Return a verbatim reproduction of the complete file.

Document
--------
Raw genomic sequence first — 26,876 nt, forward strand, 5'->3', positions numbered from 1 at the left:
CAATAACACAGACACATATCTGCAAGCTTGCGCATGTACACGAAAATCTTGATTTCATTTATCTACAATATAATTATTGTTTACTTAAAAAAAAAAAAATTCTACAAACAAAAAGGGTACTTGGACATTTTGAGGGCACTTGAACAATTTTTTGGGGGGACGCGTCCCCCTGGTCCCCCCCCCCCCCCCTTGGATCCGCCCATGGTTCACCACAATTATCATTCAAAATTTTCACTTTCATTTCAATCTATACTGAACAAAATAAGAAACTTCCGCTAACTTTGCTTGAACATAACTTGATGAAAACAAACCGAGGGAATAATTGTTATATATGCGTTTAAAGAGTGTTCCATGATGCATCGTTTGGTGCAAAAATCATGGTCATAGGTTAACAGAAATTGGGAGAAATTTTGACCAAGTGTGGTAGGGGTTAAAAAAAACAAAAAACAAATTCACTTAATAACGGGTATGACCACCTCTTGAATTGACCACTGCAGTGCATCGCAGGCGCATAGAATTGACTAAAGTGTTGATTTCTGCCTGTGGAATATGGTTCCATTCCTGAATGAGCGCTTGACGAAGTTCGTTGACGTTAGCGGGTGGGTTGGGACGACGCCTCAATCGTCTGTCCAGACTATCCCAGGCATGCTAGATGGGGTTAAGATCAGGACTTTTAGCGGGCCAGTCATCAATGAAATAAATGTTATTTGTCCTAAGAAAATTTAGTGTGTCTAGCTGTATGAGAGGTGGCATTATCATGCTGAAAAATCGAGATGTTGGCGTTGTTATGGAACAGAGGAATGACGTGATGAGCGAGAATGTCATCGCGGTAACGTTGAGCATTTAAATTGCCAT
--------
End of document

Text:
Raw genomic sequence first — 26,876 nt, forward strand, 5'->3', positions numbered from 1 at the left:
CAATAACACAGACACATATCTGCAAGCTTGCGCATGTACACGAAAATCTTGATTTCATTTATCTACAATATAATTATTGTTTACTTAAAAAAAAAAAAATTCTACAAACAAAAAGGGTACTTGGACATTTTGAGGGCACTTGAACAATTTTTTGGGGGGACGCGTCCCCCTGGTCCCCCCCCCCCCCCCTTGGATCCGCCCATGGTTCACCACAATTATCATTCAAAATTTTCACTTTCATTTCAATCTATACTGAACAAAATAAGAAACTTCCGCTAACTTTGCTTGAACATAACTTGATGAAAACAAACCGAGGGAATAATTGTTATATATGCGTTTAAAGAGTGTTCCATGATGCATCGTTTGGTGCAAAAATCATGGTCATAGGTTAACAGAAATTGGGAGAAATTTTGACCAAGTGTGGTAGGGGTTAAAAAAAACAAAAAACAAATTCACTTAATAACGGGTATGACCACCTCTTGAATTGACCACTGCAGTGCATCGCAGGCGCATAGAATTGACTAAAGTGTTGATTTCTGCCTGTGGAATATGGTTCCATTCCTGAATGAGCGCTTGACGAAGTTCGTTGACGTTAGCGGGTGGGTTGGGACGACGCCTCAATCGTCTGTCCAGACTATCCCAGGCATGCTAGATGGGGTTAAGATCAGGACTTTTAGCGGGCCAGTCATCAATGAAATAAATGTTATTTGTCCTAAGAAAATTTAGTGTGTCTAGCTGTATGAGAGGTGGCATTATCATGCTGAAAAATCGAGATGTTGGCGTTGTTATGGAACAGAGGAATGACGTGATGAGCGAGAATGTCATCGCGGTAACGTTGAGCATTTAAATTGCCAT